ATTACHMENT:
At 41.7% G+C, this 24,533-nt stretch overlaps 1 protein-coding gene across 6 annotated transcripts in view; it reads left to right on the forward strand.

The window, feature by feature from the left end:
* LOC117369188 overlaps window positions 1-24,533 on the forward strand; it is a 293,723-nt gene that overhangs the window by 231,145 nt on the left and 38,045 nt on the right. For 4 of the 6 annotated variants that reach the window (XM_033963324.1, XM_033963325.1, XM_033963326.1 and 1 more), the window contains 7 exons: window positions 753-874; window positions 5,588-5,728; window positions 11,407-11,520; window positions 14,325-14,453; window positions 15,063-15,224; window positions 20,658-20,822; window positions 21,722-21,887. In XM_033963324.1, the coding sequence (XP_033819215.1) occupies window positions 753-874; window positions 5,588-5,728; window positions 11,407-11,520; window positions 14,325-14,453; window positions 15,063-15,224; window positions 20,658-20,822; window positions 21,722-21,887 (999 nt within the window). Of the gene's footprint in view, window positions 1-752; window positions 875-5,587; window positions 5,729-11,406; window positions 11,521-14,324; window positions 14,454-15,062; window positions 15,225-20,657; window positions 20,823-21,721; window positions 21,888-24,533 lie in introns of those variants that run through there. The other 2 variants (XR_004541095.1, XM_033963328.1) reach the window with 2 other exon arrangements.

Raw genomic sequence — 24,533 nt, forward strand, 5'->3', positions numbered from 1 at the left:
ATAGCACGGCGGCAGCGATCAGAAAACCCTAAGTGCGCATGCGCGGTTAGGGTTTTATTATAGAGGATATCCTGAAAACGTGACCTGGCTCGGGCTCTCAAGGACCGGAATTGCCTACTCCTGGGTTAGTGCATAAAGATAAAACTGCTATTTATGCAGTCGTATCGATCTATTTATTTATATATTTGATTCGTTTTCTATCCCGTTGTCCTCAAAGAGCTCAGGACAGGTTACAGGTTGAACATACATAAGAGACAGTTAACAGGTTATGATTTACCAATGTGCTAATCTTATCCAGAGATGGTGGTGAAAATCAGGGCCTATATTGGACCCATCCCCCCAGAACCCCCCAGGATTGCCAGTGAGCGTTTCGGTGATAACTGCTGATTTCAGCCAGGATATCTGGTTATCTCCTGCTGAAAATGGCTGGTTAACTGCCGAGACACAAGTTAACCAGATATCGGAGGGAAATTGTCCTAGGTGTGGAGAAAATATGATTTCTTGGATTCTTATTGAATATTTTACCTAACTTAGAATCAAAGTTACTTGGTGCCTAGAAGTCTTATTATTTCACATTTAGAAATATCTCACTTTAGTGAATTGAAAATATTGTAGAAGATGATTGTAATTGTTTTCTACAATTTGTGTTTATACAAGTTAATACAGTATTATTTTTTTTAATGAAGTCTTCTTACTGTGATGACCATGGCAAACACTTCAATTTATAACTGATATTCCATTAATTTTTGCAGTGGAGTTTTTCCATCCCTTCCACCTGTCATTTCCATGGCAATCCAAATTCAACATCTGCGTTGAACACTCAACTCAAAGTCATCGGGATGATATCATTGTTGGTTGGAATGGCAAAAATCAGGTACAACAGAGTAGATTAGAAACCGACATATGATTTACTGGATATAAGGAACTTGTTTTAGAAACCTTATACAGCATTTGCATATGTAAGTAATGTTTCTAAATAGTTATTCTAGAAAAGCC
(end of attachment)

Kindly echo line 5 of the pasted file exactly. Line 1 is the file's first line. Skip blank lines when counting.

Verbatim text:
ATAGCACGGCGGCAGCGATCAGAAAACCCTAAGTGCGCATGCGCGGTTAGGGTTTTATTATAGAGGATATCCTGAAAACGTGACCTGGCTCGGGCTCTCAAGGACCGGAATTGCCTACTCCTGGGTTAGTGCATAAAGATAAAACTGCTATTTATGCAGTCGTATCGATCTATTTATTTATATATTTGATTCGTTTTCTATCCCGTTGTCCTCAAAGAGCTCAGGACAGGTTACAGGTTGAACATACATAAGAGACAGTTAACAGGTTATGATTTACCAATGTGCTAATCTTATCCAGAGATGGTGGTGAAAATCAGGGCCTATATTGGACCCATCCCCCCAGAACCCCCCAGGATTGCCAGTGAGCGTTTCGGTGATAACTGCTGATTTCAGCCAGGATATCTGGTTATCTCCTGCTGAAAATGGCTGGTTAACTGCCGAGACACAAGTTAACCAGATATCGGAGGGAAATTGTCCTAGGTGTGGAGAAAATATGATTTCTTGGATTCTTATTGAATATTTTACCTAACTTAGAATCAAAGTTACTTGGTGCCTAGAAGTCTTATTATTTCACATTTAGAAATATCTCACTTTAGTGAATTGAAAATATTGTAGAAGATGATTGTAATTGTTTTCTACAATTTGTGTTTATACAAGTTAATACAGTATTATTTTTTTTAATGAAGTCTTCTTACTGTGATGACCATGGCAAACACTTCAATTTATAACTGATATTCCATTAATTTTTGCAGTGGAGTTTTTCCATCCCTTCCACCTGTCATTTCCATGGCAATCCAAATTCAACATCTGCGTTGAACACTCAACTCAAAGTCATCGGGATGATATCATTGTTGGTTGGAATGGCAAAAATCAGGTACAACAGAGTAGATTAGAAACCGACATATGATTTACTGGATATAAGGAACTTGTTTTAGAAACCTTATACAGCATTTGCATATGTAAGTAATGTTTCTAAATAGTTATTCTAGAAAAGCC